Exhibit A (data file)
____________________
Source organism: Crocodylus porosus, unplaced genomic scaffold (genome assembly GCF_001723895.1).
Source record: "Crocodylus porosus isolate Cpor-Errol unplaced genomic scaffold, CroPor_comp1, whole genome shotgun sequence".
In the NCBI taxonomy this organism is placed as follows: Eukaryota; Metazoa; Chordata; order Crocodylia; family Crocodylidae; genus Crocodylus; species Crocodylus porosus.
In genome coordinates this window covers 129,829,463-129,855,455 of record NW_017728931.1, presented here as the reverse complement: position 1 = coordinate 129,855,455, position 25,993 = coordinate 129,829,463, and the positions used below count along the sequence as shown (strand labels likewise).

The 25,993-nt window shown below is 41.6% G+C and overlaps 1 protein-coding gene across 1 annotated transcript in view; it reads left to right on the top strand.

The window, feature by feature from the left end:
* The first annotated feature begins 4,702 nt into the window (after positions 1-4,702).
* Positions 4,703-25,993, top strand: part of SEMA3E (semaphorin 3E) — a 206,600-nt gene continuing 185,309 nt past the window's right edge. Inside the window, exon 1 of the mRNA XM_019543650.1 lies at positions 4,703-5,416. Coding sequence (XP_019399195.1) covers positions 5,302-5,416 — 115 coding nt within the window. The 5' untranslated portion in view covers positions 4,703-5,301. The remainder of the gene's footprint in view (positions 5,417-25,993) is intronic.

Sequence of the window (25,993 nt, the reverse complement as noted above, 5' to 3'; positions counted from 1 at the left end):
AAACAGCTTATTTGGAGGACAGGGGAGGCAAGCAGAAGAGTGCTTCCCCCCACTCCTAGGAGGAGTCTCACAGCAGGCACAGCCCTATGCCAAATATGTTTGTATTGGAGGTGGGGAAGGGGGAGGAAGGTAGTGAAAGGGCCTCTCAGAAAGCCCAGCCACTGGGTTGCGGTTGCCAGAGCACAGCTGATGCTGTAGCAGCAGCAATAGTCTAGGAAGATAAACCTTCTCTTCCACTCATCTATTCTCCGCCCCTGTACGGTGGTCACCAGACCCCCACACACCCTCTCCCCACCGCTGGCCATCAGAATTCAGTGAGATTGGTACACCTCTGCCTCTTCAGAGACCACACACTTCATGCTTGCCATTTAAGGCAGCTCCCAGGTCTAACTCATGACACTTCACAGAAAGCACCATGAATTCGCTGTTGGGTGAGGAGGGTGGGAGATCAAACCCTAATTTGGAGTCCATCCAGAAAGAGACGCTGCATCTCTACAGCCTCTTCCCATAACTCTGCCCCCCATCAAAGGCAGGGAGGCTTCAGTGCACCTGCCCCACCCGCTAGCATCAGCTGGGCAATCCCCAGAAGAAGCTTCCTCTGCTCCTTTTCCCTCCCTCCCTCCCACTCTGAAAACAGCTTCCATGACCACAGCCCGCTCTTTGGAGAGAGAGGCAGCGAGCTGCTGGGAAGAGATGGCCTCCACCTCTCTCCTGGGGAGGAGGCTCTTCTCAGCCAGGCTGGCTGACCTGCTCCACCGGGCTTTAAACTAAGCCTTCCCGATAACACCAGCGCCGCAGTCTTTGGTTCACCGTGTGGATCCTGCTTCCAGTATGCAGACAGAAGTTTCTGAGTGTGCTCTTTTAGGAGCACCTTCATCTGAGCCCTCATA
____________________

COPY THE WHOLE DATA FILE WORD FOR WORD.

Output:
Source organism: Crocodylus porosus, unplaced genomic scaffold (genome assembly GCF_001723895.1).
Source record: "Crocodylus porosus isolate Cpor-Errol unplaced genomic scaffold, CroPor_comp1, whole genome shotgun sequence".
In the NCBI taxonomy this organism is placed as follows: Eukaryota; Metazoa; Chordata; order Crocodylia; family Crocodylidae; genus Crocodylus; species Crocodylus porosus.
In genome coordinates this window covers 129,829,463-129,855,455 of record NW_017728931.1, presented here as the reverse complement: position 1 = coordinate 129,855,455, position 25,993 = coordinate 129,829,463, and the positions used below count along the sequence as shown (strand labels likewise).

The 25,993-nt window shown below is 41.6% G+C and overlaps 1 protein-coding gene across 1 annotated transcript in view; it reads left to right on the top strand.

The window, feature by feature from the left end:
* The first annotated feature begins 4,702 nt into the window (after positions 1-4,702).
* Positions 4,703-25,993, top strand: part of SEMA3E (semaphorin 3E) — a 206,600-nt gene continuing 185,309 nt past the window's right edge. Inside the window, exon 1 of the mRNA XM_019543650.1 lies at positions 4,703-5,416. Coding sequence (XP_019399195.1) covers positions 5,302-5,416 — 115 coding nt within the window. The 5' untranslated portion in view covers positions 4,703-5,301. The remainder of the gene's footprint in view (positions 5,417-25,993) is intronic.

Sequence of the window (25,993 nt, the reverse complement as noted above, 5' to 3'; positions counted from 1 at the left end):
AAACAGCTTATTTGGAGGACAGGGGAGGCAAGCAGAAGAGTGCTTCCCCCCACTCCTAGGAGGAGTCTCACAGCAGGCACAGCCCTATGCCAAATATGTTTGTATTGGAGGTGGGGAAGGGGGAGGAAGGTAGTGAAAGGGCCTCTCAGAAAGCCCAGCCACTGGGTTGCGGTTGCCAGAGCACAGCTGATGCTGTAGCAGCAGCAATAGTCTAGGAAGATAAACCTTCTCTTCCACTCATCTATTCTCCGCCCCTGTACGGTGGTCACCAGACCCCCACACACCCTCTCCCCACCGCTGGCCATCAGAATTCAGTGAGATTGGTACACCTCTGCCTCTTCAGAGACCACACACTTCATGCTTGCCATTTAAGGCAGCTCCCAGGTCTAACTCATGACACTTCACAGAAAGCACCATGAATTCGCTGTTGGGTGAGGAGGGTGGGAGATCAAACCCTAATTTGGAGTCCATCCAGAAAGAGACGCTGCATCTCTACAGCCTCTTCCCATAACTCTGCCCCCCATCAAAGGCAGGGAGGCTTCAGTGCACCTGCCCCACCCGCTAGCATCAGCTGGGCAATCCCCAGAAGAAGCTTCCTCTGCTCCTTTTCCCTCCCTCCCTCCCACTCTGAAAACAGCTTCCATGACCACAGCCCGCTCTTTGGAGAGAGAGGCAGCGAGCTGCTGGGAAGAGATGGCCTCCACCTCTCTCCTGGGGAGGAGGCTCTTCTCAGCCAGGCTGGCTGACCTGCTCCACCGGGCTTTAAACTAAGCCTTCCCGATAACACCAGCGCCGCAGTCTTTGGTTCACCGTGTGGATCCTGCTTCCAGTATGCAGACAGAAGTTTCTGAGTGTGCTCTTTTAGGAGCACCTTCATCTGAGCCCTCATA